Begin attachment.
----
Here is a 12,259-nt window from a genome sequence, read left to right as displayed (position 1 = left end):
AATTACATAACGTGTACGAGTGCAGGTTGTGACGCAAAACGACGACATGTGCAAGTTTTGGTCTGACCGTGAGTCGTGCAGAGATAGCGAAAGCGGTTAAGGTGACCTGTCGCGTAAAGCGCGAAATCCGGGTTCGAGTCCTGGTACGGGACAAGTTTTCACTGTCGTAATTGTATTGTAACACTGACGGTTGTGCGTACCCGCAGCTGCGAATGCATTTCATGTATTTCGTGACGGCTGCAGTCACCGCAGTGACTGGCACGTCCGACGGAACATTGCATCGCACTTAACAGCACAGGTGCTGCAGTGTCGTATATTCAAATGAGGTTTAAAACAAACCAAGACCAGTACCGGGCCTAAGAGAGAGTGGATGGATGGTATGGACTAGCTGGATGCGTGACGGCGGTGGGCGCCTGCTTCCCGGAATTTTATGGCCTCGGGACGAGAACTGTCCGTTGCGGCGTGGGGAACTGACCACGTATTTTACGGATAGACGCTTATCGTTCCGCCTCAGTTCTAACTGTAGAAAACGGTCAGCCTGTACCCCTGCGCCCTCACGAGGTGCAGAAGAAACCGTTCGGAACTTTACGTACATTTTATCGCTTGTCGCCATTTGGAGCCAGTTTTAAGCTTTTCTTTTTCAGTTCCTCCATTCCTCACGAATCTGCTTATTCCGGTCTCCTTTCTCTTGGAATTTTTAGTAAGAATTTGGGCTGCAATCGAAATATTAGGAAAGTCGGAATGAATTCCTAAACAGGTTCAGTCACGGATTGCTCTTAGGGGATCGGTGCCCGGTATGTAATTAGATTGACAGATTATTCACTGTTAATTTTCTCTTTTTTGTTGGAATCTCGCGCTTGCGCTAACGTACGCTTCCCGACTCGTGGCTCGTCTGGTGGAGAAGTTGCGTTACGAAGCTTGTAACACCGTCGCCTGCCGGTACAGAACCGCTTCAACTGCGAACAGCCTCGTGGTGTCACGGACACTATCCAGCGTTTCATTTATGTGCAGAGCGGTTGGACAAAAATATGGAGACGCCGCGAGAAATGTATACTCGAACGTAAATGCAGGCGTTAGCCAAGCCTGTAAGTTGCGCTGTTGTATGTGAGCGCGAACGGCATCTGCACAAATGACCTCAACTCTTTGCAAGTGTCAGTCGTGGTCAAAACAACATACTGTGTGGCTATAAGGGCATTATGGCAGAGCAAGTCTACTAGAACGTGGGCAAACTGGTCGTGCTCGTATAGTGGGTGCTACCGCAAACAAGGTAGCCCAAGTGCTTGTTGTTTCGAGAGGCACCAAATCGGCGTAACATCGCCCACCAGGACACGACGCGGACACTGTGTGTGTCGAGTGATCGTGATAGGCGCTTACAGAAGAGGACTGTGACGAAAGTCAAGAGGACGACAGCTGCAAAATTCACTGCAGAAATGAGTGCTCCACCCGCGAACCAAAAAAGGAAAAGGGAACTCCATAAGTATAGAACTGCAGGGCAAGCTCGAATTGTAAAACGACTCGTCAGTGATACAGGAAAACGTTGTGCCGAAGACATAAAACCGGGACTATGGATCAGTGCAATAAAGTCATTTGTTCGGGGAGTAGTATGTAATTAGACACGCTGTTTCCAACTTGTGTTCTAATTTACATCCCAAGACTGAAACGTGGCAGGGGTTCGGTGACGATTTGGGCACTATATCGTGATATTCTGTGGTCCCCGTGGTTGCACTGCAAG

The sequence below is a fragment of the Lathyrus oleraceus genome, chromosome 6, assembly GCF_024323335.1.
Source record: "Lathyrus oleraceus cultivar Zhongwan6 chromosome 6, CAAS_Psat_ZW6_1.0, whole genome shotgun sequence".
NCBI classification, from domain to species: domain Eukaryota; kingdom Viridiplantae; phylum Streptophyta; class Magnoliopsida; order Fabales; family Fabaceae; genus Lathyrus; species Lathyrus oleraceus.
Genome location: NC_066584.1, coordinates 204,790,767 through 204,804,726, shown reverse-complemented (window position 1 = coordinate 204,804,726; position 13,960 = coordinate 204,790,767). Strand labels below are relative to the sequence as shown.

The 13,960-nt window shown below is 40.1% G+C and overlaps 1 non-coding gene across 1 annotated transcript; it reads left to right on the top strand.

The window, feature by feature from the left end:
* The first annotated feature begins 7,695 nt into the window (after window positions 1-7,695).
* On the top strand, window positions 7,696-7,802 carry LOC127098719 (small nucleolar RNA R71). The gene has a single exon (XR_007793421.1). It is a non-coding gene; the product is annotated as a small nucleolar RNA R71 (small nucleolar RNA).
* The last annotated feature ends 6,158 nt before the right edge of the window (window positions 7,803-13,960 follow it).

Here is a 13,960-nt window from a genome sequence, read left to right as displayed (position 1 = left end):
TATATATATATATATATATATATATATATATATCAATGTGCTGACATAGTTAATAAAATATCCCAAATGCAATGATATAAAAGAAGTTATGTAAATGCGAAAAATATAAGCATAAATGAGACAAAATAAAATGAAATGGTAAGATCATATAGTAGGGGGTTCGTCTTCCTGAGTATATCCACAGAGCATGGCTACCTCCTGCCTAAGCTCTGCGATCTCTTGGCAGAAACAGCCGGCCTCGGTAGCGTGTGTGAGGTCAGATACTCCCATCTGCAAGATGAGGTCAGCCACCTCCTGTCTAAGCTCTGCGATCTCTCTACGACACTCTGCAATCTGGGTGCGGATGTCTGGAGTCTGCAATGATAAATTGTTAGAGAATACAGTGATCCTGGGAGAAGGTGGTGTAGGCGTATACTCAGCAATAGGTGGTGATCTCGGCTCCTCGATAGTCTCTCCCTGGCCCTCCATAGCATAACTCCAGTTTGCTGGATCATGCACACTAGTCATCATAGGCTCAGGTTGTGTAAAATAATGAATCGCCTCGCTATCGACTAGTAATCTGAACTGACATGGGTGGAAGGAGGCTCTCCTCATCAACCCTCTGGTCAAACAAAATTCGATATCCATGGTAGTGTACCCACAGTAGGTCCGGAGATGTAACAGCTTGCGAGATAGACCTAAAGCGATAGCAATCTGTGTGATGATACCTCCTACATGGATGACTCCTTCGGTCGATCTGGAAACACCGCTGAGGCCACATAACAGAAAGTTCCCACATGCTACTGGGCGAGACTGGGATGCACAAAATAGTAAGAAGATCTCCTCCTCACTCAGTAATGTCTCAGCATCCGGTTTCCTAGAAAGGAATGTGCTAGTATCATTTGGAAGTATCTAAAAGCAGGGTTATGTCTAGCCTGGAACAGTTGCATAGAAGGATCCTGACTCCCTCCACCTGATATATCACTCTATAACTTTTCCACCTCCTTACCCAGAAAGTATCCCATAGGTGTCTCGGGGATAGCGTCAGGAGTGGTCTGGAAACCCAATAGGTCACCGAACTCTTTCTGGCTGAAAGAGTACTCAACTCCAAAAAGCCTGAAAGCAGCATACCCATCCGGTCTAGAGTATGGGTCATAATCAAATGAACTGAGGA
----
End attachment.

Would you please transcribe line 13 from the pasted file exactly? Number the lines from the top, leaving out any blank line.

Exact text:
TATATATATATATATATATATATATATATATATCAATGTGCTGACATAGTTAATAAAATATCCCAAATGCAATGATATAAAAGAAGTTATGTAAATGCGAAAAATATAAGCATAAATGAGACAAAATAAAATGAAATGGTAAGATCATATAGTAGGGGGTTCGTCTTCCTGAGTATATCCACAGAGCATGGCTACCTCCTGCCTAAGCTCTGCGATCTCTTGGCAGAAACAGCCGGCCTCGGTAGCGTGTGTGAGGTCAGATACTCCCATCTGCAAGATGAGGTCAGCCACCTCCTGTCTAAGCTCTGCGATCTCTCTACGACACTCTGCAATCTGGGTGCGGATGTCTGGAGTCTGCAATGATAAATTGTTAGAGAATACAGTGATCCTGGGAGAAGGTGGTGTAGGCGTATACTCAGCAATAGGTGGTGATCTCGGCTCCTCGATAGTCTCTCCCTGGCCCTCCATAGCATAACTCCAGTTTGCTGGATCATGCACACTAGTCATCATAGGCTCAGGTTGTGTAAAATAATGAATCGCCTCGCTATCGACTAGTAATCTGAACTGACATGGGTGGAAGGAGGCTCTCCTCATCAACCCTCTGGTCAAACAAAATTCGATATCCATGGTAGTGTACCCACAGTAGGTCCGGAGATGTAACAGCTTGCGAGATAGACCTAAAGCGATAGCAATCTGTGTGATGATACCTCCTACATGGATGACTCCTTCGGTCGATCTGGAAACACCGCTGAGGCCACATAACAGAAAGTTCCCACATGCTACTGGGCGAGACTGGGATGCACAAAATAGTAAGAAGATCTCCTCCTCACTCAGTAATGTCTCAGCATCCGGTTTCCTAGAAAGGAATGTGCTAGTATCATTTGGAAGTATCTAAAAGCAGGGTTATGTCTAGCCTGGAACAGTTGCATAGAAGGATCCTGACTCCCTCCACCTGATATATCACTCTATAACTTTTCCACCTCCTTACCCAGAAAGTATCCCATAGGTGTCTCGGGGATAGCGTCAGGAGTGGTCTGGAAACCCAATAGGTCACCGAACTCTTTCTGGCTGAAAGAGTACTCAACTCCAAAAAGCCTGAAAGCAGCATACCCATCCGGTCTAGAGTATGGGTCATAATCAAATGAACTGAGGA